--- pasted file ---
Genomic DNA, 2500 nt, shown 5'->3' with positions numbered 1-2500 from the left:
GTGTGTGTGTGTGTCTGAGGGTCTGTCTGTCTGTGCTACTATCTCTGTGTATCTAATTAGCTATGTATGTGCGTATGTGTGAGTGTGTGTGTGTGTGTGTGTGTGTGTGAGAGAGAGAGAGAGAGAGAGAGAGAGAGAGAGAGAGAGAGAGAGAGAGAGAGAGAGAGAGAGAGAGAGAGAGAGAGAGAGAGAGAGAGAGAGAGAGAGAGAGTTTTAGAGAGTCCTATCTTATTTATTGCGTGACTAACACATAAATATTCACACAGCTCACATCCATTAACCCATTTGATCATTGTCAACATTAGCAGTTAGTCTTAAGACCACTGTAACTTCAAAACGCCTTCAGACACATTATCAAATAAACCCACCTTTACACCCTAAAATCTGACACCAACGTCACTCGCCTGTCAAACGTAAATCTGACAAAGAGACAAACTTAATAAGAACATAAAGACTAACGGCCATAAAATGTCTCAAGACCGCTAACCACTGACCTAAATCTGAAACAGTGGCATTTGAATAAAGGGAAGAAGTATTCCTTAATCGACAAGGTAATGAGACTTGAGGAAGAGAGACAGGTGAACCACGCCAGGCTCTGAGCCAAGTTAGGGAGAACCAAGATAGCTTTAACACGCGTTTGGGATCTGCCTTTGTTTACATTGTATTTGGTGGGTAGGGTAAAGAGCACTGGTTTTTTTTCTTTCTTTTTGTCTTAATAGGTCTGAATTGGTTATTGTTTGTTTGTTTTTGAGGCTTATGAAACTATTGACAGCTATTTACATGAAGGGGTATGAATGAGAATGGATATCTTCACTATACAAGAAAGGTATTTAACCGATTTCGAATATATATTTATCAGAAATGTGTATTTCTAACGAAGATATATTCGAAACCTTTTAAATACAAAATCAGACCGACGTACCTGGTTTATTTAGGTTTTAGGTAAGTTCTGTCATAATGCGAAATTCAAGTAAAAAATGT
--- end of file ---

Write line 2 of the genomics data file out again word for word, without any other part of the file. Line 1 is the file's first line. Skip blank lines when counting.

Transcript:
GTGTGTGTGTGTGTCTGAGGGTCTGTCTGTCTGTGCTACTATCTCTGTGTATCTAATTAGCTATGTATGTGCGTATGTGTGAGTGTGTGTGTGTGTGTGTGTGTGTGTGAGAGAGAGAGAGAGAGAGAGAGAGAGAGAGAGAGAGAGAGAGAGAGAGAGAGAGAGAGAGAGAGAGAGAGAGAGAGAGAGAGAGAGAGAGAGAGAGAGAGAGTTTTAGAGAGTCCTATCTTATTTATTGCGTGACTAACACATAAATATTCACACAGCTCACATCCATTAACCCATTTGATCATTGTCAACATTAGCAGTTAGTCTTAAGACCACTGTAACTTCAAAACGCCTTCAGACACATTATCAAATAAACCCACCTTTACACCCTAAAATCTGACACCAACGTCACTCGCCTGTCAAACGTAAATCTGACAAAGAGACAAACTTAATAAGAACATAAAGACTAACGGCCATAAAATGTCTCAAGACCGCTAACCACTGACCTAAATCTGAAACAGTGGCATTTGAATAAAGGGAAGAAGTATTCCTTAATCGACAAGGTAATGAGACTTGAGGAAGAGAGACAGGTGAACCACGCCAGGCTCTGAGCCAAGTTAGGGAGAACCAAGATAGCTTTAACACGCGTTTGGGATCTGCCTTTGTTTACATTGTATTTGGTGGGTAGGGTAAAGAGCACTGGTTTTTTTTCTTTCTTTTTGTCTTAATAGGTCTGAATTGGTTATTGTTTGTTTGTTTTTGAGGCTTATGAAACTATTGACAGCTATTTACATGAAGGGGTATGAATGAGAATGGATATCTTCACTATACAAGAAAGGTATTTAACCGATTTCGAATATATATTTATCAGAAATGTGTATTTCTAACGAAGATATATTCGAAACCTTTTAAATACAAAATCAGACCGACGTACCTGGTTTATTTAGGTTTTAGGTAAGTTCTGTCATAATGCGAAATTCAAGTAAAAAATGT